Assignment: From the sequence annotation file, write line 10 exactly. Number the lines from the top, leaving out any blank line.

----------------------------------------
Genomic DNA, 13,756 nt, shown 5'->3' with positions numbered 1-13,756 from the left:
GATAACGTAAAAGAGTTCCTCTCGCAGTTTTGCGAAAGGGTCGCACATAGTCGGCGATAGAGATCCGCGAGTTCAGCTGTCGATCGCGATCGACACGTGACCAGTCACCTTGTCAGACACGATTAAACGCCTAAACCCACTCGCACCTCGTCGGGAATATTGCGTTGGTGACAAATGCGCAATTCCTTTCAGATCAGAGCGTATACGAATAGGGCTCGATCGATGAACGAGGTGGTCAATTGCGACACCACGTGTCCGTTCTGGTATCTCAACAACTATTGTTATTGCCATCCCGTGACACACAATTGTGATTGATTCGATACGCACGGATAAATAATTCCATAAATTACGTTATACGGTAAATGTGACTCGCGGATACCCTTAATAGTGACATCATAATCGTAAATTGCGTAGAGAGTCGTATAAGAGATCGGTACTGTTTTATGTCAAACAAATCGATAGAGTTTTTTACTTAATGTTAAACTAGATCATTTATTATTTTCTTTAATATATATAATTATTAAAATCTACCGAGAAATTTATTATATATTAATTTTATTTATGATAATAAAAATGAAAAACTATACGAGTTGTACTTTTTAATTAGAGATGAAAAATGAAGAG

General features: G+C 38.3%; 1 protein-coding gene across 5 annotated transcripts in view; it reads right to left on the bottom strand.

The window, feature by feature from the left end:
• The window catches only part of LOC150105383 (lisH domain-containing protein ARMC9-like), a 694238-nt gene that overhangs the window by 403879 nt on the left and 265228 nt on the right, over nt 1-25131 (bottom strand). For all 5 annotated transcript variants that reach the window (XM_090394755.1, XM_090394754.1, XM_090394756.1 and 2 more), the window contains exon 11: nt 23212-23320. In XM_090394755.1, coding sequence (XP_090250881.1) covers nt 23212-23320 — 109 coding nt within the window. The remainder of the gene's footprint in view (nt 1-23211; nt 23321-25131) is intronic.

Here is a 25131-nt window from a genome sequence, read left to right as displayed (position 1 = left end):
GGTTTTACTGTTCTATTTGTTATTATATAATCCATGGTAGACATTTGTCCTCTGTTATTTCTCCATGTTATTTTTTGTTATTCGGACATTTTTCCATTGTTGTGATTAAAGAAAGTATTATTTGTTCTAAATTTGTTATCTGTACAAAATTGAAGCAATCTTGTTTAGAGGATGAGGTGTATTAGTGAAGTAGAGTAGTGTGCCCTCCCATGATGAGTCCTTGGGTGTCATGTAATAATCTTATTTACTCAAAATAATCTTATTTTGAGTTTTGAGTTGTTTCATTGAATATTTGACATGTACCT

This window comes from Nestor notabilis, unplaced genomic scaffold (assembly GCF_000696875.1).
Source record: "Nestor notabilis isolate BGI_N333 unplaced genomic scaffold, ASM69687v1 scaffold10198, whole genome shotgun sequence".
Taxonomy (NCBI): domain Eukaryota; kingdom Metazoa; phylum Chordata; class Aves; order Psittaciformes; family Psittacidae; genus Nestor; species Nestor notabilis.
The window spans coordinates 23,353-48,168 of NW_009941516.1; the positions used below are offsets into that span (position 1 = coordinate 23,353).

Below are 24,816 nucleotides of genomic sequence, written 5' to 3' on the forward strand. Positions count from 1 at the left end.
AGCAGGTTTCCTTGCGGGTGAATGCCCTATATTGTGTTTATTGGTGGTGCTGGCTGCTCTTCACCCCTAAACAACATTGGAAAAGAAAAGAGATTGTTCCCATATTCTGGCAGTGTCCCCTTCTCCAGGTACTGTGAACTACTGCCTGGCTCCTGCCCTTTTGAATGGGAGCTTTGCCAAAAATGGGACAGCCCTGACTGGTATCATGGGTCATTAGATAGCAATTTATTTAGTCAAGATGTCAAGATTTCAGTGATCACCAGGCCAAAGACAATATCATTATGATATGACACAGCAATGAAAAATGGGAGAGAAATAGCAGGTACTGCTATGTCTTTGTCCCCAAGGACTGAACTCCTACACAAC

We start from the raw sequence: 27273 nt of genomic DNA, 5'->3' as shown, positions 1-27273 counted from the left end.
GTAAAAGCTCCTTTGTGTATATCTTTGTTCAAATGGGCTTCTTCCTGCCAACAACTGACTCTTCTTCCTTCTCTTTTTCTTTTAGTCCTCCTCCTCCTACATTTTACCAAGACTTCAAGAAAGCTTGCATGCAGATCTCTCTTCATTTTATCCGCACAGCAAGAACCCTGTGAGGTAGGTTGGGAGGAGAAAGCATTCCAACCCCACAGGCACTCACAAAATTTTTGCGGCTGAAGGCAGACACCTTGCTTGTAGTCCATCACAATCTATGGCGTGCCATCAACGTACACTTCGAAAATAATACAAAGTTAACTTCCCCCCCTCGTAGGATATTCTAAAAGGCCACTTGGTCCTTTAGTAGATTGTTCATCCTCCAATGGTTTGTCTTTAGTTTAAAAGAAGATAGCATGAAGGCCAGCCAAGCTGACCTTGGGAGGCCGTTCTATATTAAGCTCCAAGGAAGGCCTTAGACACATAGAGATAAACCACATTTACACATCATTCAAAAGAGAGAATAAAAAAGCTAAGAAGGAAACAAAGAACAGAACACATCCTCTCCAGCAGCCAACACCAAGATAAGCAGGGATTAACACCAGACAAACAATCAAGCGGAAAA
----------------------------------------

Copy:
Taxonomy (NCBI): domain Eukaryota; kingdom Metazoa; phylum Chordata; class Aves; order Psittaciformes; family Psittacidae; genus Nestor; species Nestor notabilis.